The implications of the impact of COVID-19 for musicians and live performance venues: an agent’s perspective

As international concern about coronavirus spreads and different governments give different advice and introduce different measures to deal with what has now been designated a pandemic, those of us who work in live performance are facing an uncertain professional and financial situation as venues close, engagements are cancelled, and predictions over the severity and duration of the outbreak seem confusing, not to say downright contradictory.

As a boutique music and events management agency, we at Polyphony Arts are extremely sensitive to the impact this will have on our clients. We are a team of three women with differing demands on our time, which means we are used to flexible and remote working, enjoying the ability to use email and videoconferencing calls to manage our clients’ business around the world as well as enjoying each other’s company in our regular co-working sessions. If we have to self-isolate, we can, technically, continue with business as usual.

But our business is dependent upon the artists and arts organisations we represent, and our concern has to be protecting their careers in the medium to longer term, and their income as an immediate priority. These are the questions we have been increasingly facing as the virus and the accompanying measures dominate our headlines.

There are, of course, several aspects to this crisis which have implications for musicians who rely on their physical presence and skill to earn their living, and venues and organisations who rely on the physical presence of those performers and the wider public to generate their revenue.

So the first question, of course, is how is the virus likely to impact the performing arts in light of this?

The evolving medical situation

We know the virus is highly contagious. The statistics show a high rate of infection and spread within the population. People with compromised immune systems and other underlying health issues, especially the elderly, are particularly vulnerable. All of us are asking, how can I protect myself and how can I protect those who are close to me and those who are especially vulnerable? This is, understandably, almost immediately followed by question: what are the implications for my work is a live performer or for my business is a live performance venue or event?

Our first port of call for help and advice on how to manage ourselves is, not unreasonably,  our government(s). In the UK this can be found on the UK government website under various headings. The current advisory for those who believe they have contracted the virus can be found here:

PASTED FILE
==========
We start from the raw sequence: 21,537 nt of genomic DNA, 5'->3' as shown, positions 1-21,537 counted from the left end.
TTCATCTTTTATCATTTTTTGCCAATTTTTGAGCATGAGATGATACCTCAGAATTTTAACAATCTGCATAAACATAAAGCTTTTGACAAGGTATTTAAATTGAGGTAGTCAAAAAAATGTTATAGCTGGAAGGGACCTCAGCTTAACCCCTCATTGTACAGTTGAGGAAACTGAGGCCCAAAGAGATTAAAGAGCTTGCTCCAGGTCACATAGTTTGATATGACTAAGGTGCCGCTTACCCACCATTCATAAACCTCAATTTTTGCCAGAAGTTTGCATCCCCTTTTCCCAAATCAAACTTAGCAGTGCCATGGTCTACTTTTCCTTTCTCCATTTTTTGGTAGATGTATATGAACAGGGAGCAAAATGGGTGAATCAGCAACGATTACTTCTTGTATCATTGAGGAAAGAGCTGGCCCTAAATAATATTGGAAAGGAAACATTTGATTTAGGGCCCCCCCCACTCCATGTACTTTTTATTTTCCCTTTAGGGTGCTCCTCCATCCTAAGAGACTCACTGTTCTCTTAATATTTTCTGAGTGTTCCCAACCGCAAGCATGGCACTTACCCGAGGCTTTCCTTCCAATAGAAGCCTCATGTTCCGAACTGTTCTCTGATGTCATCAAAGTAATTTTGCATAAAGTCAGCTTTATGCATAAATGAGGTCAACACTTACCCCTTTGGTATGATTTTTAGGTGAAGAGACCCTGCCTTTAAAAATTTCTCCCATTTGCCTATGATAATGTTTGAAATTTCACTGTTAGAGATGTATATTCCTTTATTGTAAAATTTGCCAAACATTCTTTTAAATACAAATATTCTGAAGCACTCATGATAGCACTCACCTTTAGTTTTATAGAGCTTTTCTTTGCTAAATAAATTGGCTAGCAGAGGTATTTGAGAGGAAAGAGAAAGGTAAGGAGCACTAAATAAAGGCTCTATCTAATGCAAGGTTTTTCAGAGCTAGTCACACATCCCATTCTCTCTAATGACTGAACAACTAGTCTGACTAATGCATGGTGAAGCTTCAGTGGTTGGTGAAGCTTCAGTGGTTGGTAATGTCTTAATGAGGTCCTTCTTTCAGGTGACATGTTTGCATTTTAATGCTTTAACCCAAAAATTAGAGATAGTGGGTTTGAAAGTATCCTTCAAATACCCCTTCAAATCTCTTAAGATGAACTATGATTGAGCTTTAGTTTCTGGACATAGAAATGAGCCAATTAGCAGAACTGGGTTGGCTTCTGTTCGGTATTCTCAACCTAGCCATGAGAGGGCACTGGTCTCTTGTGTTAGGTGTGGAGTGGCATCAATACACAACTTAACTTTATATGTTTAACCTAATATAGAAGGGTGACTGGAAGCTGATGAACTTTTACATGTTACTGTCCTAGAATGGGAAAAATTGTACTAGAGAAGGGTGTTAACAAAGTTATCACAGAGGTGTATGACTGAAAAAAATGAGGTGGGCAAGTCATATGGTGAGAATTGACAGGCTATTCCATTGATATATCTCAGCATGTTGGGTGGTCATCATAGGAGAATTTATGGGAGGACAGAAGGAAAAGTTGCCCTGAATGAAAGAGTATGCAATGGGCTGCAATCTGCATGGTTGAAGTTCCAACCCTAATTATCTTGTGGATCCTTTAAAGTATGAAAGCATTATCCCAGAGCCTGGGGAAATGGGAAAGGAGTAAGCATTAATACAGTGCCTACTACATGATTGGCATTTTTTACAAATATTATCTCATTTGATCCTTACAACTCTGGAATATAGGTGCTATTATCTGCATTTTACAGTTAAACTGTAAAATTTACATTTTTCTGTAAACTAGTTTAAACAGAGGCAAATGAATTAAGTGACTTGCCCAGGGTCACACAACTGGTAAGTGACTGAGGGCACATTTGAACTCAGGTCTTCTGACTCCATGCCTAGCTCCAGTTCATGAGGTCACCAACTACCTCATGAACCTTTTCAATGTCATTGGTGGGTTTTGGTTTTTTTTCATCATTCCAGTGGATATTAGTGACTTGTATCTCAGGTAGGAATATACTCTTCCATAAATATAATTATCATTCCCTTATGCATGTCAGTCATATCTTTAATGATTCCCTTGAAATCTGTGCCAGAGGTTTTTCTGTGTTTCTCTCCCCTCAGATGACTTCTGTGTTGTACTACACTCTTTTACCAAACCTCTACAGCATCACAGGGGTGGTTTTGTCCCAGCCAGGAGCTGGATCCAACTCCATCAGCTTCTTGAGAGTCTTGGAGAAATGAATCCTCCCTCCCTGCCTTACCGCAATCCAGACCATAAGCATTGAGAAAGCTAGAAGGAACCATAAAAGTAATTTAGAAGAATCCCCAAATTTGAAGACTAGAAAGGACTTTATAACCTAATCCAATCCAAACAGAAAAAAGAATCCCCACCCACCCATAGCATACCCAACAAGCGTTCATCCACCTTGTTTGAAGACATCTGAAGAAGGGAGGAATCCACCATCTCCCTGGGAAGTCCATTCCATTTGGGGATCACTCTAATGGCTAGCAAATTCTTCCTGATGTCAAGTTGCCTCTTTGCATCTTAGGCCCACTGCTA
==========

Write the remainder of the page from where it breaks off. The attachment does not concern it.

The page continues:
The main messages are:

  • if you have symptoms of coronavirus infection (COVID-19), however mild, stay at home and do not leave your house for seven days from when your symptoms started.
  • plan ahead and ask others for help to ensure that you can successfully stay at home
  • ask your employer, friends and family to help get the things you need to stay at home
  • stay at least two metres (about three steps) away from other people in your home whenever possible
  • sleep alone, if that is possible
  • wash your hands regularly for 20 seconds, each time using soap and water
  • stay away from vulnerable individuals such as the elderly and those with underlying health conditions as much as possible
  • you do not need to call NHS111 to go into self-isolation. If your symptoms worsen during home isolation or are no better after seven days call or contact NHS 111 online.

Arguably these measure should also apply if you believe you have been in contact with someone who has contracted the virus.

Travel restrictions

Staying home is fine, if you have no engagements and need to put in some serious time practising your scales (assuming the dry cough that is one of the symptoms will let you), but not if you have engagements in your calendar.

And what if you feel perfectly well, but those engagements are overseas? We now know Italy is in lockdown so all concerts and public events are cancelled even if you could get a flight into the country. The US has (reluctantly) introduced a ban on travel to and from various countries (but not the UK and Ireland?!) The landscape is changing every day. When I began researching this article two days ago, there was a page on the government website with advice for travellers returning to the UK from overseas. Visiting it again today, I find it has been withdrawn and I am redirected to the page quoted above giving stay at home guidance.

International travel seems to be pretty much off the table. Flights are being cancelled (we might spare a thought here for the airline industry which operates on extremely tight margins and which is also deeply worried about the survival of some carriers).

But, even if you managed to get yourself to your venue in Belgium, say, or Japan? The likelihood is that you will find it closed and events cancelled. Yesterday,, the official website of BBC music magazine, published a list of tours and festivals that have been cancelled or postponed due to coronavirus (which we should now refer to by its proper title: COVID-19)

That list is only set to grow.

Contractual matters

So the next question for both performers and venues is, inevitably, what about our contracts? What are the terms for cancellation and how will this affect my income?

Solicitors, Harbottle & Lewis, who represent a number of significant music clients have a issued an overview of the likely legal position regarding those contracts in English law – many of the principles are likely to be similar in other jurisdictions. You can read their insight here: